Tuesday, July 25, 2006

Drawing skills. Inherited or inspired?

Mark Meyer says,
A talent or skill for drawing is not really inherited or divinely inspired; it is acquired like most other skills (driving and typing) by learning, practice, and experience.No matter what you think of your overall artistic abilities, you can learn to draw what you see and improve your drawing skills throughout your life. Once you acquire the basic techniques for drawing accurately and properly, you can use those tools creatively to develop an individual artistic vision to express or represent your unique viewof things. In reality, most any art form you may employ (painting, sculpting, installation) ultimately is based on drawing and compositional skills.

Drawing has been with us at least since early humans drew pictograms on cave walls, and remains a vital mode of artistic expression today, constantly evolving.Although we usually think of drawing as a way of portraying what we see accurately and realistically, it can certainly also depict imaginary, abstract, and emotional realms that cannot be normally “seen”, and so can range widely between the objective and subjective levels of our world-views.By learning the basic techniques of drawing, and through hard work and persistence, we can become better able to artistically explore and express how we envision things in unique ways.

I remember drawing and colouring as a favourite activity as a child. Crayons, pencils, paints were hoarded in my room and paper a prized possesion. No one in my immediate family was an artist, though my father did have some artistic talent and interest but never pursued it directly. A great aunt I am told used to draw well, but none of her drawings are still in existance that I know of and she is dead now,with family living in the USA, who I don't know very well.

Does technology weaken drawing skills?
Students are more comfortable manipulating computer graphics than doodling, drafting and drawing with pen on paper, and this has created a sharp decline in drawing skills in recent years, teachers say.

Additionally, tech-savvy students simply lack the initiative and persistence developed by drawing, resulting in uninspired work--at least work on paper.

"I see an increasing passivity on the part of students," says Marc Treib, a University of California, Berkeley architecture professor who hosted a recent conference on the state of drawing in an electronic age.

The Mechanics of Drawing looks at the technical aspect of drawing through art instruction.
A certain amount of drawing is mechanical in nature; that is, it is done more on the conscious level, and even in the left, or analytical, side of the brain. Therefore, this part is a little easier and faster to learn, because it consists of practical, more easily comprehended steps. And it involves manual dexterity, eye/hand coordination, and simple practice; and is more objective, less subjective. It comes in handy for those who are interested mainly in accurate depictions of people and objects - likeness, correct proportions, and other quantitative measurements.

The drawing here is a draft of a portrait to be completed for a class. The draft gives me a chance to experiment on inexpensive paper and get a feel for how the pencils handle and to correct mistakes and recognize the plan I need for the main drawing that I will complete on Stonehenge paper. I strongly believe that drawing skills are latent in everyone. They just need to be brought to the surface, encouraged and used constantly to be effective.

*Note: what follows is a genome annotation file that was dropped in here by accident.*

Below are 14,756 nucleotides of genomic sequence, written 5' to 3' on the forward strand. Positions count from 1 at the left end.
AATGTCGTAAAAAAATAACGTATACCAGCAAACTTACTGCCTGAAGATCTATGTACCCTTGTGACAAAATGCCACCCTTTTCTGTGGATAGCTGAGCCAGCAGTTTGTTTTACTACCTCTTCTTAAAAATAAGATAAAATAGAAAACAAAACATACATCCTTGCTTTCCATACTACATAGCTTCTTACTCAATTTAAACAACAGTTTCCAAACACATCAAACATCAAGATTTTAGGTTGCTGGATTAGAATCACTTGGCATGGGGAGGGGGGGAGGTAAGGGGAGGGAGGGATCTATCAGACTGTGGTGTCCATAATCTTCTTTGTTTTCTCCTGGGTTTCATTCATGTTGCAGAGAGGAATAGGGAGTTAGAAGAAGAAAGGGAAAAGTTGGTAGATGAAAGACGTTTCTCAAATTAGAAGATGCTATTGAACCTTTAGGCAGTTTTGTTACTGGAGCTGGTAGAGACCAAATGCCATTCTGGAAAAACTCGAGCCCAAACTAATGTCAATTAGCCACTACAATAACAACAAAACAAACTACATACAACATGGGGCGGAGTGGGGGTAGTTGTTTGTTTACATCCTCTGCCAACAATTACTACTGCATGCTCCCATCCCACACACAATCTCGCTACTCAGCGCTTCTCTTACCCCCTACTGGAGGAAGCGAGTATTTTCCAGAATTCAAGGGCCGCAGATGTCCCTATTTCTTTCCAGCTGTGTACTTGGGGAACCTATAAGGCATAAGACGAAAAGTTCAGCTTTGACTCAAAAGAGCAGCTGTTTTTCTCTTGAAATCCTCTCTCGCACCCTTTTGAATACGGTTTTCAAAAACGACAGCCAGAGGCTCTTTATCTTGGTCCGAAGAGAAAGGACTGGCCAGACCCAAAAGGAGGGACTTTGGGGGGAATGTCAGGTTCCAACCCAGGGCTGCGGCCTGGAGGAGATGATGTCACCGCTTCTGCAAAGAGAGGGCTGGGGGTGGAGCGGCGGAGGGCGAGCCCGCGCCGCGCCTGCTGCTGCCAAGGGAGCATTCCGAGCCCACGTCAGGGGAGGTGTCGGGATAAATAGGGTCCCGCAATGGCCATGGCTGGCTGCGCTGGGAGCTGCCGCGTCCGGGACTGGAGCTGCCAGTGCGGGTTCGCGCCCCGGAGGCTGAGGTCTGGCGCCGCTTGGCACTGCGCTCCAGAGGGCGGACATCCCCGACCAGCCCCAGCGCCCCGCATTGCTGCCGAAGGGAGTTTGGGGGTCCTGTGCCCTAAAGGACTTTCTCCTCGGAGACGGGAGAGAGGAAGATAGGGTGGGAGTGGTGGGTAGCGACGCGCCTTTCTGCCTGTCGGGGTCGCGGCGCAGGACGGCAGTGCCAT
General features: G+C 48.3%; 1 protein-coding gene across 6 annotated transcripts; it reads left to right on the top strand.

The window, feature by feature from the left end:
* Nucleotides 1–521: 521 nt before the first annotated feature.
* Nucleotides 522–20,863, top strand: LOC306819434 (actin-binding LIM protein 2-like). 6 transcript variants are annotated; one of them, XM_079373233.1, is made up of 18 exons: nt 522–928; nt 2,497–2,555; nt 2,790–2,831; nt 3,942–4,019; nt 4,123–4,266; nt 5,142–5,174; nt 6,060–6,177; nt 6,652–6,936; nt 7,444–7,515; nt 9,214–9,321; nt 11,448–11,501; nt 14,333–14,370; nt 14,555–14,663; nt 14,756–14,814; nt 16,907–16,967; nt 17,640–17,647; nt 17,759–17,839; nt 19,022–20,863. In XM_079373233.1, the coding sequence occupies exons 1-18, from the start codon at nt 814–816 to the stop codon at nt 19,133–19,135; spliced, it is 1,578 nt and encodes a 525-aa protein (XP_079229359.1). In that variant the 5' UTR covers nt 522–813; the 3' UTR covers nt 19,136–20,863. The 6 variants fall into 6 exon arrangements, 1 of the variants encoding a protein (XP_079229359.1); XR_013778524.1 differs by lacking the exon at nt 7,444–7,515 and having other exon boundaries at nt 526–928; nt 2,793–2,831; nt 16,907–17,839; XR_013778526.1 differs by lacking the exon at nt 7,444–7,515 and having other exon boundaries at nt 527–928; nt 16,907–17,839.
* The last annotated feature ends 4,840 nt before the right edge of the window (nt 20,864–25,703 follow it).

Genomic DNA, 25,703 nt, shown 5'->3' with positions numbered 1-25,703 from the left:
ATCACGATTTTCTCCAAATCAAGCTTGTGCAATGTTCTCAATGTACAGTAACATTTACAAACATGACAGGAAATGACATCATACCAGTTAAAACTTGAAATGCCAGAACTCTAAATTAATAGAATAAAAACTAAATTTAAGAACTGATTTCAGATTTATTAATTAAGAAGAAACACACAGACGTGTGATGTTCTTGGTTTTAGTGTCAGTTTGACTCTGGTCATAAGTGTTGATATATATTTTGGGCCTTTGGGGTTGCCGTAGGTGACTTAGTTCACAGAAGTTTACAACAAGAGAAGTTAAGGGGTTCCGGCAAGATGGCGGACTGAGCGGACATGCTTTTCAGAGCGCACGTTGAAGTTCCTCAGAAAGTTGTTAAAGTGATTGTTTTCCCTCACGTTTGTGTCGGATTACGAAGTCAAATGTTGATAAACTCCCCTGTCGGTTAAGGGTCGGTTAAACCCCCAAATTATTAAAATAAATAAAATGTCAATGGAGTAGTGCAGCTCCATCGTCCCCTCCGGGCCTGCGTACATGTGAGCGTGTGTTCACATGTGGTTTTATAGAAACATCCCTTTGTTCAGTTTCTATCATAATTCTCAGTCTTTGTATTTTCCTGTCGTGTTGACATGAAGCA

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Beverly said...

Dear Jeanette,

Thanks for the lesson in drawing. I feel like I've been to school and we are NEVER too old to learn are we! The problem is we live in an instant society and we want everything NOW without having to work or study for it.The name of the game is perseverance and priorities!

Sara said...

I agree that anyone can learn to draw, but there are some that have an easier time picking it up than others, much like any skill. Drawing develops muscle memory too, much like musicians develop as they learn to play. They form notes a certain way, as do artists form lines a certain way.

As a relatively young artist myself, I've felt the desire to learn some of the digital media out there. The buck stops at Corel Painter. After half a lifetime of learning to handle brushes, pencils and sticks, I cannot bring myself to open up a digital program designed to emulate those media but with none of the inflection and touch I'd cultivated for 15 years. Those youngins' though, they learn fast.

I disagree that learning to draw in digital erodes drawing skill as a whole. The eye and coordination still needs to develop. You just don't get the "Undo" button. Commitment in some media is daunting to a digital artist. I think the loss of risk-taking is the greatest loss. But maybe the ability to work past the fear is also lost.

I once had an artist friend say to me, "I don't get how you can do that without an undo button."

iFreud said...


Thank you for sharing your drawings. I enjoy seeing your creations.

In response to your post, I believe that it is true, that many skills can be learned with training and perserverance, however, the one thing that cannot be taught is creativity. This is the difference between skill, and talent, in my humble opinion. Creatives simply have a knack for applying their learned skills in a novel way.